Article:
Seven Warwickshire players have played for England in the Ashes at Edgbaston. The fourth was Dennis Amiss in 1975 when Australia arrived with Lillee and Thompson at their peak - and a toss blunder gifted them an advantage they really didn't need. Brian Halford reports.
If Joe Root wins the toss before the Ashes Test at Edgbaston on August 1 this year, he will have a big say in what England do next. Reasonably enough. He is the captain.
But that was not quite the way of it when one of Root’s predecessors, Mike Denness, led England in the Ashes opener at Edgbaston in 1975.
The series opened in Birmingham five months after England returned from Australia battered and bruised, psychologically, from a 4-1 defeat, and physically, from a barrage by fast bowlers Dennis Lillee and Jeff Thompson.
Thommo never said anything and Lillee would just ‘f and blind’ a bit but most of the chirp came from behind the wicket. Rodney Marsh would keep telling you that was the fastest ball he’d ever taken.Dennis Amiss
Warwickshire batsman Dennis Amiss had been in the top order suffering on that tour. And come July at Edgbaston, Amiss was in a top order which showed just one change from the last Test down under – debutant Graham Gooch replaced veteran Colin Cowdrey – as it was sent back into the firing line.
England were fragile so, to their delight, Denness won the toss. The delight did not last long.
“It looked a typical Edgbaston wicket where if you can get past lunch without too much damage you can get a good score,” recalls Amiss. “It was an uncovered wicket and we saw that there was some rain forecast, so we all said to Mike ‘we’ve got to bat.’
“We’d just been battered by Lillee and Thomson in Australia so if it was a flat deck to start perhaps we could get some runs and some confidence back and then bowl on a wet wicket.
“They went out to toss and Mike came back in and said ‘they’re batting.’ I said ‘oh, we lost the toss then’ and he said ‘no, we won it.’ We couldn’t believe the decision. It turned out that Alec Bedser, the chairman of selectors, had told him we had to bowl first.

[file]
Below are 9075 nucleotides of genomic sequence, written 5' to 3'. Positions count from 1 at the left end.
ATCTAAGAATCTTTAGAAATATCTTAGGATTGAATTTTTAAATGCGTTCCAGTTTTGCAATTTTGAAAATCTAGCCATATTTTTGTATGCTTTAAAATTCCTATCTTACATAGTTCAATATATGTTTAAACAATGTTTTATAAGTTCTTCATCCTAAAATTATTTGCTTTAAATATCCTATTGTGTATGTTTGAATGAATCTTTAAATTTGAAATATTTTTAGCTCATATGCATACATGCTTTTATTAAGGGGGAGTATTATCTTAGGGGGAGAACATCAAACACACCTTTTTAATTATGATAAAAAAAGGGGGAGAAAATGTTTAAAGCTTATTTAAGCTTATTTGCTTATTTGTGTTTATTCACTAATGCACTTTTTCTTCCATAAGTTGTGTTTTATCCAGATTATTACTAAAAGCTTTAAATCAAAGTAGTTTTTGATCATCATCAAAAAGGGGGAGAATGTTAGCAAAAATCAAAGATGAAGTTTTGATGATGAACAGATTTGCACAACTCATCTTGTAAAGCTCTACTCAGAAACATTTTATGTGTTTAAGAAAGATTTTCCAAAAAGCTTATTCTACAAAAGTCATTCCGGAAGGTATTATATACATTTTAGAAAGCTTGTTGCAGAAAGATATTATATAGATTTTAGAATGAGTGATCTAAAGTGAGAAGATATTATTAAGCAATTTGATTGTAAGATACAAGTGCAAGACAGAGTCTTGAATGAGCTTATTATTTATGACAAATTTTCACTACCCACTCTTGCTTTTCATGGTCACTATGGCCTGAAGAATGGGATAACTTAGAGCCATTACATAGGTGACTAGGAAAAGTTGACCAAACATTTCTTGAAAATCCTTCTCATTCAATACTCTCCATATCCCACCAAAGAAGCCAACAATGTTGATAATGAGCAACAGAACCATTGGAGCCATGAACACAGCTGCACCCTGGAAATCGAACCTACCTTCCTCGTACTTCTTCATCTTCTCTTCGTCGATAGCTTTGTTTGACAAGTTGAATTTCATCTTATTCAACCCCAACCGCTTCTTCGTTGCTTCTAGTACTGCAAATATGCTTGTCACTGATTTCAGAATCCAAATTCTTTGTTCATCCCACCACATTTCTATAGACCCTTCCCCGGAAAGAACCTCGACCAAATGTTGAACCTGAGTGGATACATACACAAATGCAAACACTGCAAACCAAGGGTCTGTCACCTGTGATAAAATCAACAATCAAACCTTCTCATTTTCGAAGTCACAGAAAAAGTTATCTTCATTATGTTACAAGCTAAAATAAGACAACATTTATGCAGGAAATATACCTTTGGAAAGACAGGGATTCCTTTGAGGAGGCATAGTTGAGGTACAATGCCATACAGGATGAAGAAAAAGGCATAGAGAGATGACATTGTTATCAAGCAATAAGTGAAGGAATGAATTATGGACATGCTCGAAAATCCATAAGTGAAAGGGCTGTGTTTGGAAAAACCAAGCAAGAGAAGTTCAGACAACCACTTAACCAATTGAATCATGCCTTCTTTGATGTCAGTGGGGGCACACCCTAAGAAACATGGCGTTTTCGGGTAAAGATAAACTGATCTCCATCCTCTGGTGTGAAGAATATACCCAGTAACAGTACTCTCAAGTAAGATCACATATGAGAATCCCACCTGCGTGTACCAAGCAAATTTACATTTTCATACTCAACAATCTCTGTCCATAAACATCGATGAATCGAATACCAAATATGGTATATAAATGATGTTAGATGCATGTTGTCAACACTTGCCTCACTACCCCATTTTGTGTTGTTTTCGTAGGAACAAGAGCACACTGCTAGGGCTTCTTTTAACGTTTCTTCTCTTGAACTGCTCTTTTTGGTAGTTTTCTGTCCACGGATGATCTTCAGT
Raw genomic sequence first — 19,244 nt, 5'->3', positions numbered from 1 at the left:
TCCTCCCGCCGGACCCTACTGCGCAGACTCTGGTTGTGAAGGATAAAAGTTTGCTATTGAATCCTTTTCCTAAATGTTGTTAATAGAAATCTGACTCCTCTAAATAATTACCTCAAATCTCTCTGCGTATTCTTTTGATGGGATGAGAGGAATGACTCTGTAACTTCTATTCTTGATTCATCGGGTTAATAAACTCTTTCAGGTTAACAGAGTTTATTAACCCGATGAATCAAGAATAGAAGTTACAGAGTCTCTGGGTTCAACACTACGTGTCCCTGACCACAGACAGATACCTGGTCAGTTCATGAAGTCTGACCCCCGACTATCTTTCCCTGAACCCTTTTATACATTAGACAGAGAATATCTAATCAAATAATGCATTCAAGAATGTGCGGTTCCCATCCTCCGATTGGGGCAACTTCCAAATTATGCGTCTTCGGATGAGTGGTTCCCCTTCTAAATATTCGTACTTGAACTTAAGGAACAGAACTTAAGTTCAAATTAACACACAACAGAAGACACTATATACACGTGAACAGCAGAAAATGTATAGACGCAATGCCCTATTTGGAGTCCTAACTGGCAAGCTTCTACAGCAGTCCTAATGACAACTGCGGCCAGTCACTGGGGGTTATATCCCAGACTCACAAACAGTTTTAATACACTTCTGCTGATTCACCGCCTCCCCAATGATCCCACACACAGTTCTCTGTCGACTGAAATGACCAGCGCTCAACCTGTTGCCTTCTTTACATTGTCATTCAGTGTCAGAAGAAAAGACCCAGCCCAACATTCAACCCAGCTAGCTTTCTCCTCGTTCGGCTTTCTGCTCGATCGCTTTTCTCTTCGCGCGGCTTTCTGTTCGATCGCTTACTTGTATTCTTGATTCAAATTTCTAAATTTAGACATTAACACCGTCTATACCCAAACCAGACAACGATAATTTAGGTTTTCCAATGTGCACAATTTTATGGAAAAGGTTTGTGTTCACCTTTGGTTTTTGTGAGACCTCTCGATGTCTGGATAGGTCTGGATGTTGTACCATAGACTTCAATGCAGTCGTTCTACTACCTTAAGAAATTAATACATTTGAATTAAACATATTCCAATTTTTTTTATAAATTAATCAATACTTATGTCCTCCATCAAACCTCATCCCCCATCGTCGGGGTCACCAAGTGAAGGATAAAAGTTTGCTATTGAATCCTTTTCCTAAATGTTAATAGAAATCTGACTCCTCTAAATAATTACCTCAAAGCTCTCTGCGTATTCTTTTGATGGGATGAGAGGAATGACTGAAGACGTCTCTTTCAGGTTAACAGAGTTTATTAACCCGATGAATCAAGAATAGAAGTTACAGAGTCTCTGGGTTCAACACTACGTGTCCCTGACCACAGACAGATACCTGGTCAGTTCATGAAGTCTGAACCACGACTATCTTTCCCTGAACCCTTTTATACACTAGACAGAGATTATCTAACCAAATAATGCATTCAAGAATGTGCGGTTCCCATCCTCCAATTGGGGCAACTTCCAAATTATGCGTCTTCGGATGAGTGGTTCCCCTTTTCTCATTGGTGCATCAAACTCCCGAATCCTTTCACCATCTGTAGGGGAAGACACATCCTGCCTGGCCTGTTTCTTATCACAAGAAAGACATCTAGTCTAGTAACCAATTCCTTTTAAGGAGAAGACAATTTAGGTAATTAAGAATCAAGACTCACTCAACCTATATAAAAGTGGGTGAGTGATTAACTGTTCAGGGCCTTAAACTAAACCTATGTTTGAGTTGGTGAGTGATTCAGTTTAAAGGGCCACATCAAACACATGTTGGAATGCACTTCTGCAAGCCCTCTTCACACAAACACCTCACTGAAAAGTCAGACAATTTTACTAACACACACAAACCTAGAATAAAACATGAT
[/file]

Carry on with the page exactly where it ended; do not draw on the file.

“So Australia batted and got a good score and then, sure enough, it rained and we batted on a wet pitch and the ball was taking pieces out of it. That puts doubt in batsmen’s minds and we already had enough of that from our experiences down under.”
The script advanced exactly as Amiss and his team-mates had envisaged – only the wrong way round. Australia scored a solid 359 and then, after the rain, skittled England for 101 and 173 with Lillee, Thomson and Max Walker sharing 19 wickets.
It all amounted to further punishment for England, enjoyed least of all by Gooch who bagged a pair on his debut. Amiss, too was in the wars, scoring four and five, the latter an innings of two halves, built either side of retiring hurt after he ducked into a short ball from Lillee.
Lillee and Thomson showed all their familiar hostility out on the field during the match – yet were perfectly obliging guests off it. It was Amiss’s benefit season and, in a notable case of ‘it wouldn’t happen today,’ he held a benefit event on the third night of the Test!
“On the Saturday I had a Kangaroo Ball at the Grand Hotel in Birmingham,” he said. “All the Aussies came and some of the England players. I don’t think some of the England hierarchy were too pleased but it was the rest day next day.
“Things were quite convivial off the field in those days. The batting side always went into the fielding side’s dressing room for a drink after close of play. In Australia that wasn’t always an easy thing to do and one or two of our batters weren’t too keen to go and have a drink with these blokes who had just been trying to knock out blocks off.
“Rather than go in and say ‘well bowled Dennis, thanks for trying to knock my block off all day’ I used to chat to the batsmen. I got on really well with Greg Chappell, Dougie Walters and Ross Edwards.”
Although immensely aggressive with the ball, however, one thing that Aussie generation never stooped to, in Amiss’s experience, was sledging.
“They never gave me any verbals though I was probably never there long enough!” he said Amiss. “Thommo never said anything and Lillee would just ‘f and blind’ a bit but most of the chirp came from behind the wicket. Rodney Marsh would keep telling you that was the fastest ball he’d ever taken.
“If you are playing well you are in your bubble so all that doesn’t worry you at all. When you are not playing so well and not scoring runs it can get to you a bit, like it did on the 74/75 tour.”
It remains to be see how convivial this summer’s Edgbaston Ashes Test will be on the field, though it’s safe to say the teams will not be attending a benefit event after the third day. It will certainly be a good-natured affair in the stands, however, with the Hollies Stand in full cry – a backdrop which can only help England, believes Amiss.
“Edgbaston had always been special like that,” he said. “The crowd is very partisan and supportive and the Hollies Stand is amazing. When the cricket is slow there is always something going on there. I remember when Aaron Finch misfielded one and they were getting on his back, it was great fun. He reversed towards them and they were all making the reversing-vehicle noise – it brought the house down. Aaron joined in too – that’s the great thing about the Hollies Stand, it’s noisy but good-humoured.”